Improve Your Negotiation Skills By Listening

Improve Your Negotiation Skills By Listening

Negotiation skills

Being a good negotiator means being actively involved in the sales process. If you’re not convinced of your product or simply lack determination, you might not be as successful as you think. A lack of curiosity could cause lower determination; but you’ve got to think about it, what could possibly make you less involved?

The answer is simple. Not listening. Many salespeople listen to talk, not to understand. This makes them less interested in the conversation they’re having and thus, less aware of their clients’ needs. If you cannot listen to understand, you cannot be a successful negotiator. First, you’ve got to learn how to become a skillful listener.

1.  Be present

The first and most important rule in sales is being present. But what does that really mean? We hear about it in class, in meditation classes, in yoga courses, and even in sports. Being present means being aware of your environment, becoming deeply rooted in the moment. It means paying attention to the now and not overthinking the past or trying to guess the future. Being mindful means mentally imaging the conversation that you’re having – what does the speaker think of? How are they imagining their own stories? What do they need, what do they lack?

Being present is both about you and not about you. If you’re mindful, you can listen to yourself as well as others. You become active, engaged, and are no longer distracted by your own feelings. The best way to start being mindful is meditating. Yes, that’s right; starting a daily meditation practice will put you in that conscious state. It will help you succeed in business, even.

2.  Make eye contact and face the speaker

Trying to convey a message when the other person is distracted is (for the most part) useless. If they’re not facing you or making eye contact, they’re not paying enough attention. If they don’t do that, they cannot be convinced to purchase or negotiate. They’ll most likely say no.

So, give your client or partner the courtesy of paying attention. Face them (that means staying away from your phone) and make sure you’re carefully following their story. If not anything else, they’ll respect you enough to do the same.

3.  Actively listen to their words and picture their story

As I mentioned before, allow your mind to wander when you hear their story. Let it paint mental pictures of it – this will help you better understand your client. Focus on their message by remembering key phrases or words that stick out.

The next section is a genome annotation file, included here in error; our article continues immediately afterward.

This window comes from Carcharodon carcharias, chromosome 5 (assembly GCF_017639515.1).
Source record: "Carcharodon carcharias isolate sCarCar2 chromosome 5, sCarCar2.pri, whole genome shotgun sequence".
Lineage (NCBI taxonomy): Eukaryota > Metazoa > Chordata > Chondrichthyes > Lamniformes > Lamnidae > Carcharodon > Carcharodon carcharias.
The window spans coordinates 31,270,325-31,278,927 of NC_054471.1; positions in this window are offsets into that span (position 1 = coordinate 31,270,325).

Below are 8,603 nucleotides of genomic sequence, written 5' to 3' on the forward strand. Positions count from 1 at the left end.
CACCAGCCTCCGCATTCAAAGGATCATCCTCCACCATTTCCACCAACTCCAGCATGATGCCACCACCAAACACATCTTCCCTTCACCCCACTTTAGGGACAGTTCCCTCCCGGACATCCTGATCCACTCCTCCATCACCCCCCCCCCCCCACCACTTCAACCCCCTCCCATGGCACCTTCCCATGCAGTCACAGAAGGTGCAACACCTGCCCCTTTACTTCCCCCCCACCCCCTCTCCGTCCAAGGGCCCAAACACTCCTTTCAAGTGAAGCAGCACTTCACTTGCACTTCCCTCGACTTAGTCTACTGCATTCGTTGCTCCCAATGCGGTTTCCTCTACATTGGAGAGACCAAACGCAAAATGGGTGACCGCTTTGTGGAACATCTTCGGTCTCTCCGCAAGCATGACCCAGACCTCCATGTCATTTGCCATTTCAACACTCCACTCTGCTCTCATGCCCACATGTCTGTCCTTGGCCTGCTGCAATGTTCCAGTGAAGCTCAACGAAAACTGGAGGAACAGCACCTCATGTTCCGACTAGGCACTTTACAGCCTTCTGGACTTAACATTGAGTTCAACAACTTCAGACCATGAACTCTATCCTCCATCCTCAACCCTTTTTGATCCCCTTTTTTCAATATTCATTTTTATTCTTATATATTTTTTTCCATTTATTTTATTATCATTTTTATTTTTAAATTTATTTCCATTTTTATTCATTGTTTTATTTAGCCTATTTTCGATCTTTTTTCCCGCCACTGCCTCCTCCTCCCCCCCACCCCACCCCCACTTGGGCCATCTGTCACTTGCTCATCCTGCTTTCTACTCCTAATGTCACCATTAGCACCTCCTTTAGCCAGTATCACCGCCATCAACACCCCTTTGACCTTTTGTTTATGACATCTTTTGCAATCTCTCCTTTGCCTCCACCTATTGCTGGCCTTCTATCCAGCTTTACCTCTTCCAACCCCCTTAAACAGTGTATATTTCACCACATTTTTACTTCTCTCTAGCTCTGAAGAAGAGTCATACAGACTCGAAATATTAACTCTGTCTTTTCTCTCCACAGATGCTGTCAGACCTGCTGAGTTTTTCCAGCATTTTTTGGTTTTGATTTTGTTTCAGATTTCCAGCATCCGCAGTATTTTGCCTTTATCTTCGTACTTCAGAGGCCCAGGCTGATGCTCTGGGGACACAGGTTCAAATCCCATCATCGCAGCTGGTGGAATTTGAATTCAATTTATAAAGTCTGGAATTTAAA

After listening actively to their message, it’s your turn to talk. Don’t try to plan out everything in advance. The simple act of listening should be enough to prepare your words. Your brain will do that automatically. You don’t need to worry anymore.

4.  Don’t interrupt and don’t come up with a “quick fix”

If you tend to get too excited, you might want to intervene in their story. You must skip this part and stay focused on the message. Interrupting your client in the middle of their story is rude and should be avoided.

Also, trying to “fix” their problem will only make it worse. Your client will not feel listened to – and they’ve got a good reason for that. You just interrupted them to make a business proposal. You’re definitely not listening to understand, argues thesis writer Dana. You’re listening to talk and that won’t get you anywhere. So again, avoid quick fixes, proposals, or interventions while they’re talking. This brings me to my next point….

5.  Wait for pauses

What you should do is wait for pauses. Active listening doesn’t mean you’re not allowed to talk at all. It means you’re talking when it’s your turn.  Now that they’ve exposed their thoughts and emotions, you’re allowed to respond. Your first move should be asking questions to clarify concepts (and show interest). Your next move is listening to their answers; your last move is coming up with a new proposal or negotiation plan.

6.  Ask questions to show an active interest

After they’re done talking, it’s your turn to ask questions. Make sure you make mental notes of your interventions while they’re talking. If you can’t remember the notes, write them down (and make sure your client knows that you’re taking notes of your conversation). In the end, ask questions to clarify important concepts. Maybe you’re not sure what they need yet, or maybe they’re not sure what you can bring to the table. Being actively involved in the conversation is crucial, from both sides; but you’re the expert here. You’re the model.

7.  Feel what the speaker feels

Finally, try to feel what the speaker feels. Try to imagine what they’re going through when they’re exposing their needs or problems. If you were in their shoes, how would you fix it? This is a good way to practice your empathy and negotiation skills all at once.

Wrapping Up

Be respectful, empathic, and calm when showing up to your negotiation meeting. Prepare for that by meditating and being rooted in the present moment. Be present and open your mind up. Good luck!



Author Bio:

Jake S. Platt is 31. He has a master’s degree in marketing and currently started his way as a content writer. Wrote his first story at age 15, now he brings his decades of experience to inspire people to explore the world.


    Leave Your Comment

    Your email address will not be published.*